by Lorne L. Dawson, Professor, Sociology and Legal Studies, University of Waterloo & Director, Canadian Network for Research On Terrorism, Security, and Society
In seeking to explain instances of jihadist terrorism, like the horrendous attack on Westminster Bridge and the British Parliament on 22 March 2017, there is still a strong tendency to revert, at least implicitly, to one of three overly convenient scenarios, and each these explanatory scenarios tends to reduce, or even dismiss, the role of religion in the instigation of these terrorist acts. For many observers the perpetrator is simply crazy, and hence his religious views do not matter. For others he is engaged in a calculated act of political extremism, of protest against the political policies of the government, and hence his religious justifications are quite secondary. While for some others, the opposite is true: his actions, they assert, are the direct manifestation of the perverse teachings of Islam. The public, however, is largely unsympathetic to this view and tends to respond by denying that Islam, and religion in general, had anything to do with inspiring such acts. Islam is a religion of peace, and to say otherwise, is false. These quick reactions are not mutually exclusive, but they are by no means compatible either. Lay and scholarly accounts of what happened, often shift rather indiscriminately between these popular options.
There is a growing awareness, as the media begins to educate the public about the results of research, that most terrorists are far from crazy. In cases of “lone wolf” attackers, such as the man who drove his truck through the crowd celebrating Bastille Day in Nice in 2016, the data reveals that there is a slightly higher incidence of documented mental health issues. The difference, though, is marginal – barely exceeding the rates of mental illness in the general public. If we look at the jihadists working in groups, plotting attacks, and not the lone-wolves, there is little to distinguish the mental health of these terrorists from the rest of us. The vast majority are not crazy, and so there is little justification for dismissing their religious declarations as irrational ravings.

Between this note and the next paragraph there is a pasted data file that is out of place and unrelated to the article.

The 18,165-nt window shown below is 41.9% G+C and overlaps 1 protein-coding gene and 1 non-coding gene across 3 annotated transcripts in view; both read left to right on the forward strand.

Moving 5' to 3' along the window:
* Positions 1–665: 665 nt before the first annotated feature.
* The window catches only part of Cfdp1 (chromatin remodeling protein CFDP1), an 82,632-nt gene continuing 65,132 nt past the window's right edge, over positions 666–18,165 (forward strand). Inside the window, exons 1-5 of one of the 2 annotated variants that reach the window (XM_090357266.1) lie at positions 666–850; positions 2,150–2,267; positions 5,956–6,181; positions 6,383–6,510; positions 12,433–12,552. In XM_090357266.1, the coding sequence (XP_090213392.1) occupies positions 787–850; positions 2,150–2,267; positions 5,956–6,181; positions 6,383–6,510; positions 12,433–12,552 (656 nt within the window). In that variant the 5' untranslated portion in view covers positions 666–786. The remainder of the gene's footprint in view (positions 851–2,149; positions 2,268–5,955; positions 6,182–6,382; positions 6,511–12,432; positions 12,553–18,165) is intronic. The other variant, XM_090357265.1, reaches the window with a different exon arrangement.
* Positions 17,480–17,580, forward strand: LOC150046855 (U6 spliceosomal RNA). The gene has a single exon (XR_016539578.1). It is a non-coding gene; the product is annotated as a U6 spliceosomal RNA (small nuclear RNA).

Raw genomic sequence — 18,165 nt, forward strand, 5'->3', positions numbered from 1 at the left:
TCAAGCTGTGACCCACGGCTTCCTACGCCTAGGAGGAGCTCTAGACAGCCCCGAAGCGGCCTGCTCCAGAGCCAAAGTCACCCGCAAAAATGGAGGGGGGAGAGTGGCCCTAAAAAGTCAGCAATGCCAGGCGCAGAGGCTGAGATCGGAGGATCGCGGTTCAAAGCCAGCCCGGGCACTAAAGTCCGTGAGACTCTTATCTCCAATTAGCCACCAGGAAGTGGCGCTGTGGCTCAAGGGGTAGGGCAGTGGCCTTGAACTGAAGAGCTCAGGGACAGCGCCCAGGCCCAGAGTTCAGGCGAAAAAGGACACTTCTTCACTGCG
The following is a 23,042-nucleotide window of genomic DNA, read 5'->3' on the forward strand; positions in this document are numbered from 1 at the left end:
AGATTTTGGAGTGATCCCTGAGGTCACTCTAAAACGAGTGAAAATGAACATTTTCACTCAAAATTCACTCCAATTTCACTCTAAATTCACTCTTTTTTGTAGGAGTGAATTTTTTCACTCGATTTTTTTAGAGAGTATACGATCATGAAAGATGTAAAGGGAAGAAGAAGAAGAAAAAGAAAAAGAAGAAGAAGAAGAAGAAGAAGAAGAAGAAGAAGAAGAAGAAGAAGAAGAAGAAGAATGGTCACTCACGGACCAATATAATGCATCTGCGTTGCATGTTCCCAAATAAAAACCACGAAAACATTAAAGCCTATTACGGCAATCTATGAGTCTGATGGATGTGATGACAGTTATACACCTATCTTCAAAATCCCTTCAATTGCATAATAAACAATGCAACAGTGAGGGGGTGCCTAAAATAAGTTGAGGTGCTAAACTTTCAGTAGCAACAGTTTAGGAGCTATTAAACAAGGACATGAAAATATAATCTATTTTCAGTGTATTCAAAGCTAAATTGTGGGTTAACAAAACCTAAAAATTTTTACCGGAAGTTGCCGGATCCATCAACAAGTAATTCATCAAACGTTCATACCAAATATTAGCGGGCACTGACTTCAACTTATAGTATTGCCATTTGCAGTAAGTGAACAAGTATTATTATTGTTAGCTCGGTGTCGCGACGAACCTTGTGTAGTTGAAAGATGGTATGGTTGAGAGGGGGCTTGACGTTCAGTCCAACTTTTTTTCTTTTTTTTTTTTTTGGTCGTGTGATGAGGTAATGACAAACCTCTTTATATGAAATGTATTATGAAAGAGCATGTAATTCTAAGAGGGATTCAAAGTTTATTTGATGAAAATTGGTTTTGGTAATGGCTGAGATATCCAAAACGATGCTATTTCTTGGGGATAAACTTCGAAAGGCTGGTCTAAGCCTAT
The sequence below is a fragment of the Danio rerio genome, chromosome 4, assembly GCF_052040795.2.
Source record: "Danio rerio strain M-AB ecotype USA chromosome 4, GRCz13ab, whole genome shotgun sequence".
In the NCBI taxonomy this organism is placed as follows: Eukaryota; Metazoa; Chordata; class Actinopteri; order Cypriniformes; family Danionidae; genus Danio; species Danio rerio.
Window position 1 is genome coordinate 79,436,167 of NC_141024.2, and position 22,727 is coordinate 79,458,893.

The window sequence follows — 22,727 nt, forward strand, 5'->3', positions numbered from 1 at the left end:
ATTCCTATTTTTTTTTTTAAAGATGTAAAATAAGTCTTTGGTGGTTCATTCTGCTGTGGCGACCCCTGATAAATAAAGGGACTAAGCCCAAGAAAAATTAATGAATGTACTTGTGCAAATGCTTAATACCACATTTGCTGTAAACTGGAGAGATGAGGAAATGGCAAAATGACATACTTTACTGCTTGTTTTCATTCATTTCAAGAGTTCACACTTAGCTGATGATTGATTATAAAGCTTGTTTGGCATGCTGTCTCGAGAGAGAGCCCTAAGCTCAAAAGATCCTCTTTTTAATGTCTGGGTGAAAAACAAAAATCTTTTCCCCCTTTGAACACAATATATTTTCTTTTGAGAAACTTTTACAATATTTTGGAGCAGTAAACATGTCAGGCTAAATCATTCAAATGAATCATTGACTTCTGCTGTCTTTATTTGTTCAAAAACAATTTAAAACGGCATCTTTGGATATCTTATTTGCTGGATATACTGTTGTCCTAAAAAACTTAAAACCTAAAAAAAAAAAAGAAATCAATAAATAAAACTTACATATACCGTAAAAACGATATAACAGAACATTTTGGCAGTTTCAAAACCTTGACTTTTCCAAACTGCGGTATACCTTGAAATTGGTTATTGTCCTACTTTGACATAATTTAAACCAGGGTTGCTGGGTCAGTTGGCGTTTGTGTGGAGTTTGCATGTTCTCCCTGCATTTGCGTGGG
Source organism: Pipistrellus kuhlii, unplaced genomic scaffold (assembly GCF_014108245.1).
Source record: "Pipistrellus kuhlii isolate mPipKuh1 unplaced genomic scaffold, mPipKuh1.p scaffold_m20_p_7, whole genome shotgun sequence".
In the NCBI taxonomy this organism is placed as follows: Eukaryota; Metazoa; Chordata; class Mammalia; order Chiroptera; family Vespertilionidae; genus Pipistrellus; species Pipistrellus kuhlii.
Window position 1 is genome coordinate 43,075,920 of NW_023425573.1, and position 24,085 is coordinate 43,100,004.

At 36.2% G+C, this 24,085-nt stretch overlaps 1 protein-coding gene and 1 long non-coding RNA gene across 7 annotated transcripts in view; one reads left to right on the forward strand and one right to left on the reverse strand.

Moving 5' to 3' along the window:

Alternatively, it is clear that terrorists justify their actions by citing various political grievances. These grievances, whether real or perceived, are not very helpful however in explaining why terrorism is happening. A great many people share these grievances; thousands are angry over the same issues. But only a few disgruntled individuals choose to revert to violence. Sociologists call this explanatory conundrum “the problem of social action.” Political motivations alone do not appear to be sufficient to account for this kind of action.
This same conundrum undermines the credibility of the last popular explanatory option. As so many armchair critics indefatigably assert in the comments posted online in response to various discussions of jihadi terrorism, the root of the problem is the violent teachings of Muhammad and his successors. We only need to open our eyes to truth by reading the right passages in the Quran. Yet the overwhelming majority of Muslims live peaceful and law-abiding lives, so once again the problem of social action looms large.
Most politicians, public officials, and scholars are extremely careful not to suggest that Islam is responsible in any way for the terror we are facing. They are justifiably concerned about the negative implications of such an association for the peaceful Islamic populations of their countries. The connection persists, however, if only because so many terrorists continue to provide religious justifications for their actions, especially in the context of one of the most perplexing and challenging forms of terrorism – suicide attacks. If we wish to understand what is happening, if only to prevent it better, we must come to grips with the consequent force of the religious claims of the assailants.
The issue is not so much Islam, or any other religion, since every tradition has its violent legacy and problematic scriptures. Rather, as citizens of a very secular society, one that is now intrinsically suspicious of strident professions of religious faith and displays of religious commitment, it is hard for most of us to countenance that our fellow citizens, often with good educations and relatively privileged backgrounds, could adopt the highly sectarian and apocalyptic beliefs espoused by groups like the Islamic State in Syria and Iraq (ISIS). The willingness of such seemingly ordinary Canadians as Andre Poulin from Timmins, John Maguire from Ottawa, Salman Ashrafi from Calgary, to embrace martyrdom “in the defence of Islam” is truly disconcerting. But there is little good reason to doubt the sincerity of their expressions of faith and the role of their religious convictions in prompting their actions.